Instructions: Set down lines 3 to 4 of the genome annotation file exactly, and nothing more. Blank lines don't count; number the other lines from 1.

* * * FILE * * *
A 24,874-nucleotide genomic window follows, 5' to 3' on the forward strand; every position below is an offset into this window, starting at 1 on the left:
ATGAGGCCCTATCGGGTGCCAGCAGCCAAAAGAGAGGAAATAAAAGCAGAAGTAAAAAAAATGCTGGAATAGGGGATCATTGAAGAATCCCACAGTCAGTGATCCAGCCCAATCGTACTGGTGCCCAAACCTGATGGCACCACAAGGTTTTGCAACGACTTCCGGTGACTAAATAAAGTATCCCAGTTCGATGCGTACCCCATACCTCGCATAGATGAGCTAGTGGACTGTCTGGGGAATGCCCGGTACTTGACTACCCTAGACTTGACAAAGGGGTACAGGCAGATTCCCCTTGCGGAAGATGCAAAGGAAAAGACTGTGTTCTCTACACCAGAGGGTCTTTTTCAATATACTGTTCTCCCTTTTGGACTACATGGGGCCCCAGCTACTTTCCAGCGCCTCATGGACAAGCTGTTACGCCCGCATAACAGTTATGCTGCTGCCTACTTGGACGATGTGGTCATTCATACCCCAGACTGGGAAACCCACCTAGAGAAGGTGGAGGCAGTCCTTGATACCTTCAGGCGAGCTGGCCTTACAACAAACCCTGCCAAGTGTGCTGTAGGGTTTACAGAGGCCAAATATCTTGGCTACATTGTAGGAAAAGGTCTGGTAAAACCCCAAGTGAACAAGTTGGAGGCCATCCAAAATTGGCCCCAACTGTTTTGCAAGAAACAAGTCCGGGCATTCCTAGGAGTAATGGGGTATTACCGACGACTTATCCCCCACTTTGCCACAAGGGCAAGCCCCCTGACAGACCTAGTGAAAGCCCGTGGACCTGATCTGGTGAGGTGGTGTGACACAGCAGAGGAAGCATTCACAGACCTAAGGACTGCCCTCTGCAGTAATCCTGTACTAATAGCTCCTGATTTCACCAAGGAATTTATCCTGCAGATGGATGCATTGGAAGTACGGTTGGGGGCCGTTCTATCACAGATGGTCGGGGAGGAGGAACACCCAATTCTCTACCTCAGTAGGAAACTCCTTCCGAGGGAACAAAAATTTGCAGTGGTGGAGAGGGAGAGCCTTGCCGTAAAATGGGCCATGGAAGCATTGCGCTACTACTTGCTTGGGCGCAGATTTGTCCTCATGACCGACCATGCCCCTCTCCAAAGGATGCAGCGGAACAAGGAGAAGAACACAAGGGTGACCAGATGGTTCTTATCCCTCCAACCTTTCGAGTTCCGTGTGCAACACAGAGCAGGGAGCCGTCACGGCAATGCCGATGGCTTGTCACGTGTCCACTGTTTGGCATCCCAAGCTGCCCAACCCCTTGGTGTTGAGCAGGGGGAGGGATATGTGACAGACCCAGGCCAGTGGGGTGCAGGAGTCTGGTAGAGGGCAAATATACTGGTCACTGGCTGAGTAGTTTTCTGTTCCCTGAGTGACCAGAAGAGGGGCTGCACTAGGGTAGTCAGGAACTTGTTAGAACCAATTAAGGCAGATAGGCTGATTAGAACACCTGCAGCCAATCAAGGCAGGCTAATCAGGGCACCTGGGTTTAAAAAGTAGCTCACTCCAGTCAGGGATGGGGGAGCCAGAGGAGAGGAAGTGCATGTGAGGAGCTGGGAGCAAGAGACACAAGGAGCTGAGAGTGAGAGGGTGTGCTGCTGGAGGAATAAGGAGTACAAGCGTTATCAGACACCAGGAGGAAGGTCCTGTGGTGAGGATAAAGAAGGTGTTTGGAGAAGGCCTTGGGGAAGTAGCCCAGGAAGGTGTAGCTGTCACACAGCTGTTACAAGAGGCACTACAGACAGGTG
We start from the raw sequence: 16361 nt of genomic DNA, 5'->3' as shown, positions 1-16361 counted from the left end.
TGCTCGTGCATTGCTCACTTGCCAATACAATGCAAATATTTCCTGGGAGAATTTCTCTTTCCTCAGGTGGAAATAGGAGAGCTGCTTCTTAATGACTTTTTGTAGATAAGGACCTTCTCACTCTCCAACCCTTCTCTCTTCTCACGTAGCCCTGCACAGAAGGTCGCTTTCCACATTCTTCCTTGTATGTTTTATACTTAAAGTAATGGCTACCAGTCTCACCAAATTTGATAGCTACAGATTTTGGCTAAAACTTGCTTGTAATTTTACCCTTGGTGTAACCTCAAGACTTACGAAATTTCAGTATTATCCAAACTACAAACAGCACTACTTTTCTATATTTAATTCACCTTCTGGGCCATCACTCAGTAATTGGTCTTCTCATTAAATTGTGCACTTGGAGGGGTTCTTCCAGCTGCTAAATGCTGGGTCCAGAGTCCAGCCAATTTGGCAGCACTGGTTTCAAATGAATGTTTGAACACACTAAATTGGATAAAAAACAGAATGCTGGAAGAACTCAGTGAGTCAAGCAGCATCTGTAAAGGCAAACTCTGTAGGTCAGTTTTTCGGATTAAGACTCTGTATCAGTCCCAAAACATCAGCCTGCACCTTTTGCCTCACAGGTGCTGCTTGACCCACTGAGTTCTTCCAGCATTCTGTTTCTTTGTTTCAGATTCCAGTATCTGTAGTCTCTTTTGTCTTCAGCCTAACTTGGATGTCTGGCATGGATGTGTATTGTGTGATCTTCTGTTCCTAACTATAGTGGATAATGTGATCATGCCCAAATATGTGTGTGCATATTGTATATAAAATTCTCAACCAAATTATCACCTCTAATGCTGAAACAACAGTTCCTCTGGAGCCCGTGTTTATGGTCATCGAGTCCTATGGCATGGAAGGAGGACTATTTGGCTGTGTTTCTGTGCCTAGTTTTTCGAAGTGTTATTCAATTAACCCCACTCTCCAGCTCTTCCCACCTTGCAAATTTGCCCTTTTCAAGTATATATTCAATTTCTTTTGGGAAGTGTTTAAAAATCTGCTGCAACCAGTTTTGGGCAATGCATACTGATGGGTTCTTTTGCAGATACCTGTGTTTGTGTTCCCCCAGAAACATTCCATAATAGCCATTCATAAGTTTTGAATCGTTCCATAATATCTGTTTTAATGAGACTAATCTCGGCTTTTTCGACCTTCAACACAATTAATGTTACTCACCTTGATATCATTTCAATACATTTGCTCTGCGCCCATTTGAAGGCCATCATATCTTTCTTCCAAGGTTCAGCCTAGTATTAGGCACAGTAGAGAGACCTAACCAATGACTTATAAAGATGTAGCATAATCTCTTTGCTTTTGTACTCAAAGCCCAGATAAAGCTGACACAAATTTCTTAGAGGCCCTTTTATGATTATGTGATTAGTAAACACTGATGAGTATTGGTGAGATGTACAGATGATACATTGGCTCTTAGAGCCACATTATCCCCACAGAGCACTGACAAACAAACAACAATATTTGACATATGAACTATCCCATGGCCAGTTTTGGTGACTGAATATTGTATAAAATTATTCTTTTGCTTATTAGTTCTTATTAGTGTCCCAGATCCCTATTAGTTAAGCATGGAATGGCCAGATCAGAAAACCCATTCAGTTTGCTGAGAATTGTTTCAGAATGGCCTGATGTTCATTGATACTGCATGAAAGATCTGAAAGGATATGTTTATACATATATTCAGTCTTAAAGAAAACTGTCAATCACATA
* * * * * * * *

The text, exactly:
We start from the raw sequence: 16361 nt of genomic DNA, 5'->3' as shown, positions 1-16361 counted from the left end.
TGCTCGTGCATTGCTCACTTGCCAATACAATGCAAATATTTCCTGGGAGAATTTCTCTTTCCTCAGGTGGAAATAGGAGAGCTGCTTCTTAATGACTTTTTGTAGATAAGGACCTTCTCACTCTCCAACCCTTCTCTCTTCTCACGTAGCCCTGCACAGAAGGTCGCTTTCCACATTCTTCCTTGTATGTTTTATACTTAAAGTAATGGCTACCAGTCTCACCAAATTTGATAGCTACAGATTTTGGCTAAAACTTGCTTGTAATTTTACCCTTGGTGTAACCTCAAGACTTACGAAATTTCAGTATTATCCAAACTACAAACAGCACTACTTTTCTATATTTAATTCACCTTCTGGGCCATCACTCAGTAATTGGTCTTCTCATTAAATTGTGCACTTGGAGGGGTTCTTCCAGCTGCTAAATGCTGGGTCCAGAGTCCAGCCAATTTGGCAGCACTGGTTTCAAATGAATGTTTGAACACACTAAATTGGATAAAAAACAGAATGCTGGAAGAACTCAGTGAGTCAAGCAGCATCTGTAAAGGCAAACTCTGTAGGTCAGTTTTTCGGATTAAGACTCTGTATCAGTCCCAAAACATCAGCCTGCACCTTTTGCCTCACAGGTGCTGCTTGACCCACTGAGTTCTTCCAGCATTCTGTTTCTTTGTTTCAGATTCCAGTATCTGTAGTCTCTTTTGTCTTCAGCCTAACTTGGATGTCTGGCATGGATGTGTATTGTGTGATCTTCTGTTCCTAACTATAGTGGATAATGTGATCATGCCCAAATATGTGTGTGCATATTGTATATAAAATTCTCAACCAAATTATCACCTCTAATGCTGAAACAACAGTTCCTCTGGAGCCCGTGTTTATGGTCATCGAGTCCTATGGCATGGAAGGAGGACTATTTGGCTGTGTTTCTGTGCCTAGTTTTTCGAAGTGTTATTCAATTAACCCCACTCTCCAGCTCTTCCCACCTTGCAAATTTGCCCTTTTCAAGTATATATTCAATTTCTTTTGGGAAGTGTTTAAAAATCTGCTGCAACCAGTTTTGGGCAATGCATACTGATGGGTTCTTTTGCAGATACCTGTGTTTGTGTTCCCCCAGAAACATTCCATAATAGCCATTCATAAGTTTTGAATCGTTCCATAATATCTGTTTTAATGAGACTAATCTCGGCTTTTTCGACCTTCAACACAATTAATGTTACTCACCTTGATATCATTTCAATACATTTGCTCTGCGCCCATTTGAAGGCCATCATATCTTTCTTCCAAGGTTCAGCCTAGTATTAGGCACAGTAGAGAGACCTAACCAATGACTTATAAAGATGTAGCATAATCTCTTTGCTTTTGTACTCAAAGCCCAGATAAAGCTGACACAAATTTCTTAGAGGCCCTTTTATGATTATGTGATTAGTAAACACTGATGAGTATTGGTGAGATGTACAGATGATACATTGGCTCTTAGAGCCACATTATCCCCACAGAGCACTGACAAACAAACAACAATATTTGACATATGAACTATCCCATGGCCAGTTTTGGTGACTGAATATTGTATAAAATTATTCTTTTGCTTATTAGTTCTTATTAGTGTCCCAGATCCCTATTAGTTAAGCATGGAATGGCCAGATCAGAAAACCCATTCAGTTTGCTGAGAATTGTTTCAGAATGGCCTGATGTTCATTGATACTGCATGAAAGATCTGAAAGGATATGTTTATACATATATTCAGTCTTAAAGAAAACTGTCAATCACATA